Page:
A look through hundreds of previous studies on everything from modern human anatomy and physiology to measures of the isotopes inside ancient human bones and teeth suggests we were primarily apex predators until roughly 12,000 years ago.

Reconstructing the grocery list of hominids who lived as far back as 2.5 million years ago is made all that much more difficult by the fact plant remains don’t preserve as easily as animal bones, teeth, and shells.

Other studies have used chemical analysis of bones and tooth enamel to find localized examples of diets heavy in plant material. But extrapolating this to humanity as a whole isn’t so straightforward.

We can find ample evidence of game-hunting in the fossil record, but to determine what we gathered, anthropologists have traditionally turned to modern-day ethnography based on the assumption that little has changed.

According to Ben-Dor and his colleagues, this is a huge mistake.

“The entire ecosystem has changed, and conditions cannot be compared,” said Ben‐Dor. The Pleistocene epoch was a defining time in Earth’s history for us humans. By the end of it, we were marching our way into the far corners of the globe, outliving every other hominid on our branch of the family tree.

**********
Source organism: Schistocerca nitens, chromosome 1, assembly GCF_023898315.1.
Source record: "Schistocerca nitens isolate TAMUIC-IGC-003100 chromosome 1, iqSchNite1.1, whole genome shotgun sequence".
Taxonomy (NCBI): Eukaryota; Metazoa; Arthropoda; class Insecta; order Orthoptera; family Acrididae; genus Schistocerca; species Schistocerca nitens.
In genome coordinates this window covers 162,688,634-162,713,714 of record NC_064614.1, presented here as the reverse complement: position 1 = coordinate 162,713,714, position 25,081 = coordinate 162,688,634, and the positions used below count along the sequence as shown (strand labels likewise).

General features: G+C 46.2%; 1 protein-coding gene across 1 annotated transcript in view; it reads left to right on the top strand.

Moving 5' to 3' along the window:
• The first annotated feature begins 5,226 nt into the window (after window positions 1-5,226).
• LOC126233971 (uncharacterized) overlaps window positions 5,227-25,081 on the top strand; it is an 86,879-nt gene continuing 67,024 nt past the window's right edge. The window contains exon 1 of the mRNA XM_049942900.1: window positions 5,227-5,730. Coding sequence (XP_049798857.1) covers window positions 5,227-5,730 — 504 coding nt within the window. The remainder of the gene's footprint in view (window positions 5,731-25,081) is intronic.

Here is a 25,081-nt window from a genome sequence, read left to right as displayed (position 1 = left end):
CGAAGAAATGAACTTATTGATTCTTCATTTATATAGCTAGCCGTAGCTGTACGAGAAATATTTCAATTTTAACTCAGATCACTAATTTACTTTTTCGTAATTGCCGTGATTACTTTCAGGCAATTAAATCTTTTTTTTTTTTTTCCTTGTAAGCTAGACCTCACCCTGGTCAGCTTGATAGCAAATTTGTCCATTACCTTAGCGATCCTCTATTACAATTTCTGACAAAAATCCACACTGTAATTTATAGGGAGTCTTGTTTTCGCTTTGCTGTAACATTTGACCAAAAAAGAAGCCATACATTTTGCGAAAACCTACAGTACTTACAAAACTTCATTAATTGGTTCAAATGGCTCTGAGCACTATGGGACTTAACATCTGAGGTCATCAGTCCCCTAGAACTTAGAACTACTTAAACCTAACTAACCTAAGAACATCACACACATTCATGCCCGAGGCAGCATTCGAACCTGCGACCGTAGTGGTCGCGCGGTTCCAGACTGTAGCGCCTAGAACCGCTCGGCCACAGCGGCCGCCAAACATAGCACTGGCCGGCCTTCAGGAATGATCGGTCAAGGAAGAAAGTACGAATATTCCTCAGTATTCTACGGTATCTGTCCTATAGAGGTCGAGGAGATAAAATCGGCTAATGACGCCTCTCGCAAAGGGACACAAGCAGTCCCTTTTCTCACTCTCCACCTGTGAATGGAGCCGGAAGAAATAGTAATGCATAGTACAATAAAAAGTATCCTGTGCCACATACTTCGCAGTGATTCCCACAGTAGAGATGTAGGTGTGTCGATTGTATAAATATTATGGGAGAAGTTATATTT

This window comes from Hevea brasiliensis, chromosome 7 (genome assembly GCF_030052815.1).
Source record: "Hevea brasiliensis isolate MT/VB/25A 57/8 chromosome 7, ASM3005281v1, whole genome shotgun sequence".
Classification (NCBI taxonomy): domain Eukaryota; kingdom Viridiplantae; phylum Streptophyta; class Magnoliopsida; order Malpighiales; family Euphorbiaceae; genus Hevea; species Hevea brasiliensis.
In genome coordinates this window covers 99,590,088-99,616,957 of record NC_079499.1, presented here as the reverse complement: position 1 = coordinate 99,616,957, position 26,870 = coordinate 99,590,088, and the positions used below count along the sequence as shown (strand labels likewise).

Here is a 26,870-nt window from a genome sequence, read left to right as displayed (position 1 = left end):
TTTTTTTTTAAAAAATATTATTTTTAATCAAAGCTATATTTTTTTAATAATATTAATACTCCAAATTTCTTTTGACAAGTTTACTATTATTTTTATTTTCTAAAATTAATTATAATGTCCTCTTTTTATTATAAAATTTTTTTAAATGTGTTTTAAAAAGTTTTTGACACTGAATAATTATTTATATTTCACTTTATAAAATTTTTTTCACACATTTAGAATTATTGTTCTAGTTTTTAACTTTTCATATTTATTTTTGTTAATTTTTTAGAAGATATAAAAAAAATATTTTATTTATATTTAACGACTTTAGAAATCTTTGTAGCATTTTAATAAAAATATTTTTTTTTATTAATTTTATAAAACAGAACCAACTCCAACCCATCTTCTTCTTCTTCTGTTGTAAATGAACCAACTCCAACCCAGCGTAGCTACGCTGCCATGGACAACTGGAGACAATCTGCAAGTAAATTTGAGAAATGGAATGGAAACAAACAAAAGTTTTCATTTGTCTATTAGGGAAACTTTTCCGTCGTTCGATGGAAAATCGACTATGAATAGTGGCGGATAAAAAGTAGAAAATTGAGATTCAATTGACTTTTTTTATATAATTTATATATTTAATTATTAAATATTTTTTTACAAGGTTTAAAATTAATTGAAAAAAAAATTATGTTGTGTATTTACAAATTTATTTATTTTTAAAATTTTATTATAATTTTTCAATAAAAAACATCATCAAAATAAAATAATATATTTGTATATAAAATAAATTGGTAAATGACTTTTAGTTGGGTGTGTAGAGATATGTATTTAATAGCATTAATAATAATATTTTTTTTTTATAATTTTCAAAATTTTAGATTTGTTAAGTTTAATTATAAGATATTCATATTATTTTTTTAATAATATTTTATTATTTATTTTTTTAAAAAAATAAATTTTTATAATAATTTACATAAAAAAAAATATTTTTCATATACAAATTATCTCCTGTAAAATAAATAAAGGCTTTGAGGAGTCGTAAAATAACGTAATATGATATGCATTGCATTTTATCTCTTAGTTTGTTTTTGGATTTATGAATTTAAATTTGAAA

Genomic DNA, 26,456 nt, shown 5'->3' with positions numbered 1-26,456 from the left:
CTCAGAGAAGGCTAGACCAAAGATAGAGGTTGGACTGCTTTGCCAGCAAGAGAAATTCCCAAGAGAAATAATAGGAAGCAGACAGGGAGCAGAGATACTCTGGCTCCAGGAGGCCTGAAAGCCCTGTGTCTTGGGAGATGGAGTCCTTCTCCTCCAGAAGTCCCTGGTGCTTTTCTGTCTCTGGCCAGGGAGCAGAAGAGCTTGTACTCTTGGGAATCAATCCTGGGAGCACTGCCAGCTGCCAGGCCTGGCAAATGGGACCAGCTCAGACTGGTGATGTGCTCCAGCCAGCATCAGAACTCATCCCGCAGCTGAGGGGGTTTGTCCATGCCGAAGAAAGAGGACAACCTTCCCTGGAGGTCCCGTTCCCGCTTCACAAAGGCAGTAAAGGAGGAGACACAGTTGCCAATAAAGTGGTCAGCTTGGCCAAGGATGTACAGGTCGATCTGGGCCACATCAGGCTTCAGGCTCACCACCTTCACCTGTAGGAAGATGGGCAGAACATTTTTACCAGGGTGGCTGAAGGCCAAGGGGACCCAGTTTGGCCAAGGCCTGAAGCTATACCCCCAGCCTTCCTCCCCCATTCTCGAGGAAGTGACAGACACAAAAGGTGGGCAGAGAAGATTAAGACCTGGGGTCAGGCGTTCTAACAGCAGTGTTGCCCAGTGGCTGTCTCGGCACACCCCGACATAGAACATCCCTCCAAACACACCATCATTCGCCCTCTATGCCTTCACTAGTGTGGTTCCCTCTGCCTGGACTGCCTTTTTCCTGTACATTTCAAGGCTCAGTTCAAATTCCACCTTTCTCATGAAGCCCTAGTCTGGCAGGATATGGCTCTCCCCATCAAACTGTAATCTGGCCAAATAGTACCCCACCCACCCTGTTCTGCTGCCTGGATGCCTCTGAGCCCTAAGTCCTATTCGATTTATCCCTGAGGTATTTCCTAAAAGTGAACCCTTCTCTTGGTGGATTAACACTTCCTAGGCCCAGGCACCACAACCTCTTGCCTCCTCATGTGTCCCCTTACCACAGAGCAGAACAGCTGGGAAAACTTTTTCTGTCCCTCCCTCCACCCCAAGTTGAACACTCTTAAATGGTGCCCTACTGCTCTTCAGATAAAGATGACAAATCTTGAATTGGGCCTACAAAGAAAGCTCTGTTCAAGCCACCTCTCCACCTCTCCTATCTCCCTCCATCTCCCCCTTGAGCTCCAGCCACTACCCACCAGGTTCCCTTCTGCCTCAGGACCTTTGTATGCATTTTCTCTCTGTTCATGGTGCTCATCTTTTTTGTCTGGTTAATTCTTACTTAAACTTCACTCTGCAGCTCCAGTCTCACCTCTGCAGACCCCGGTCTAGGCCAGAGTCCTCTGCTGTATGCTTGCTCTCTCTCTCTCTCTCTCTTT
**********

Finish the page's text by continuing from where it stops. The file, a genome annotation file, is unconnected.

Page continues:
Above: Graph showing where Homo sapiens sat on the spectrum of a carnivore to herbivore during the Pleistocene and Upper Pleistocene (UP).

Dominated by the last great ice age, most of what is today Europe and North America were regularly buried under thick glaciers. With so much water locked up as ice, ecosystems around the world were vastly different to what we see today. Large beasts roamed the landscape, including mammoths, mastodons, and giant sloths – in far greater numbers than we see today.

Of course, it’s no secret that Homo sapiens used their ingenuity and uncanny endurance to hunt down these massive meal tickets. But the frequency with which they preyed on these herbivores hasn’t been so easy to figure out. Rather than rely solely on the fossil record, or make tenuous comparisons with pre-agricultural cultures, the researchers turned to the evidence embedded in our own bodies and compared it with our closest cousins.

“We decided to use other methods to reconstruct the diet of stone-age humans: to examine the memory preserved in our own bodies, our metabolism, genetics and physical build,” said Ben‐Dor.